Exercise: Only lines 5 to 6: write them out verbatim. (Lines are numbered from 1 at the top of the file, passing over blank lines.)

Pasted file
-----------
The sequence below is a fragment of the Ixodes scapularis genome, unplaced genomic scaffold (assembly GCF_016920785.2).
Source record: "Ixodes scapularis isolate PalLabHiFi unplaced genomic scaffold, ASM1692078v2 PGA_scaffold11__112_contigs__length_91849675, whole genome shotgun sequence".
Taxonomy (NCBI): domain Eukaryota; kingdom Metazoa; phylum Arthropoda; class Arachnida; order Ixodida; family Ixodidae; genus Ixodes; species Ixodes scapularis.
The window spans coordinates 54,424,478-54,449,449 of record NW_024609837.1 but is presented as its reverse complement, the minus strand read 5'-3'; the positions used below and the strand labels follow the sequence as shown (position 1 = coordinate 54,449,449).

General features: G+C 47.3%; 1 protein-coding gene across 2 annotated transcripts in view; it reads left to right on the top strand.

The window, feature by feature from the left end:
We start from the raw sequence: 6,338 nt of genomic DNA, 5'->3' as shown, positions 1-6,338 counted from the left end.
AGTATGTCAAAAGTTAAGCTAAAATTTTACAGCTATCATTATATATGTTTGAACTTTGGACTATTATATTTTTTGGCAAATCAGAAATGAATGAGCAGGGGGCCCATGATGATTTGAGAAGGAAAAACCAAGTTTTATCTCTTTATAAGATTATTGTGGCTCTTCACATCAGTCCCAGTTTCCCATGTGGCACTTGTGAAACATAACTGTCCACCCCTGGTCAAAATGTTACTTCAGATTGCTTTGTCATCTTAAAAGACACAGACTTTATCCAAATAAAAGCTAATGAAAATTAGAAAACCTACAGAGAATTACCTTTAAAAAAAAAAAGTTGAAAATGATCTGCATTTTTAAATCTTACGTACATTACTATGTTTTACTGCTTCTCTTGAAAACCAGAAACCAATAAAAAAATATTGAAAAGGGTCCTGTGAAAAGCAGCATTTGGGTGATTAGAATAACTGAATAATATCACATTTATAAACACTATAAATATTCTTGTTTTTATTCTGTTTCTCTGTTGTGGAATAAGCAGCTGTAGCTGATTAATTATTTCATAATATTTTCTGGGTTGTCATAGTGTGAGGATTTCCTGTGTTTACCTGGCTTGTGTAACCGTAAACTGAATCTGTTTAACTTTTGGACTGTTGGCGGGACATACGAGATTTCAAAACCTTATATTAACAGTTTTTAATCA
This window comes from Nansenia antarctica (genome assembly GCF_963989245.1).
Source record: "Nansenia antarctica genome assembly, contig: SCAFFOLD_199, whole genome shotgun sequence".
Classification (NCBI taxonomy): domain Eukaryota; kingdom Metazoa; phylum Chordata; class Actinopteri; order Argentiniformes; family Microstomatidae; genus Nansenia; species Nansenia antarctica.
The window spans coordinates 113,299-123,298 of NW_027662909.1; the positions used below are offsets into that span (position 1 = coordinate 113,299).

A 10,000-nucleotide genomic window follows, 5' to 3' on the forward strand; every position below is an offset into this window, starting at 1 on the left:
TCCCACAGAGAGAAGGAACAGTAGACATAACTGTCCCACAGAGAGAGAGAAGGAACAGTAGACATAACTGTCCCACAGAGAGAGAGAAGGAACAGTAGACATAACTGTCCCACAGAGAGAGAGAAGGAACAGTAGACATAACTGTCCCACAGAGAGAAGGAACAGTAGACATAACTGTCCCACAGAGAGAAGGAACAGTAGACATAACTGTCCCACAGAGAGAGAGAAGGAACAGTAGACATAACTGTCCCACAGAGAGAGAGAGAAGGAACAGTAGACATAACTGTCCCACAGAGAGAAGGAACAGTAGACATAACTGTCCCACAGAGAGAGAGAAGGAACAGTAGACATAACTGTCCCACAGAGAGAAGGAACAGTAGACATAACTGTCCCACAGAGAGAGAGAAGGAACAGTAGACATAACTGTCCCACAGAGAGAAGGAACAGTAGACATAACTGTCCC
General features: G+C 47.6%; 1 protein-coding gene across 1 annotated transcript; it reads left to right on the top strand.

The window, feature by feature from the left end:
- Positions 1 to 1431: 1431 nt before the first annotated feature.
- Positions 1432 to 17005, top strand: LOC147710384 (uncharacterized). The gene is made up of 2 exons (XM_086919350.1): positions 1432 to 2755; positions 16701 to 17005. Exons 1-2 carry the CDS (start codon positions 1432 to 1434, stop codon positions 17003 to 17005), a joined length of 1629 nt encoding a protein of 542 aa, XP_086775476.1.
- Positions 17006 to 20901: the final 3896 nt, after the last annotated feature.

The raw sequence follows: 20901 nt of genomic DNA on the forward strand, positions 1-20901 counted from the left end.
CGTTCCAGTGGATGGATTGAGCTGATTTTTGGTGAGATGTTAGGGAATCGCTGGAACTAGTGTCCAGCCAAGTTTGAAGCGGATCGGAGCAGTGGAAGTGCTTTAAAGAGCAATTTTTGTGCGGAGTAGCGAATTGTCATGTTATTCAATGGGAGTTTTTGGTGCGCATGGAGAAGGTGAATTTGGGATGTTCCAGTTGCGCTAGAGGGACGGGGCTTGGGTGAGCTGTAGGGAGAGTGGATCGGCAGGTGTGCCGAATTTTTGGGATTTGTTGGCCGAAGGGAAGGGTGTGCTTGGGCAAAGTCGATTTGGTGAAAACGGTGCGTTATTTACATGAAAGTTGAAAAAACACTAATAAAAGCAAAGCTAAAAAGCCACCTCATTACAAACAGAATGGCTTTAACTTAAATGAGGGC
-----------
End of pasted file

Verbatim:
General features: G+C 47.3%; 1 protein-coding gene across 2 annotated transcripts in view; it reads left to right on the top strand.

The window, feature by feature from the left end: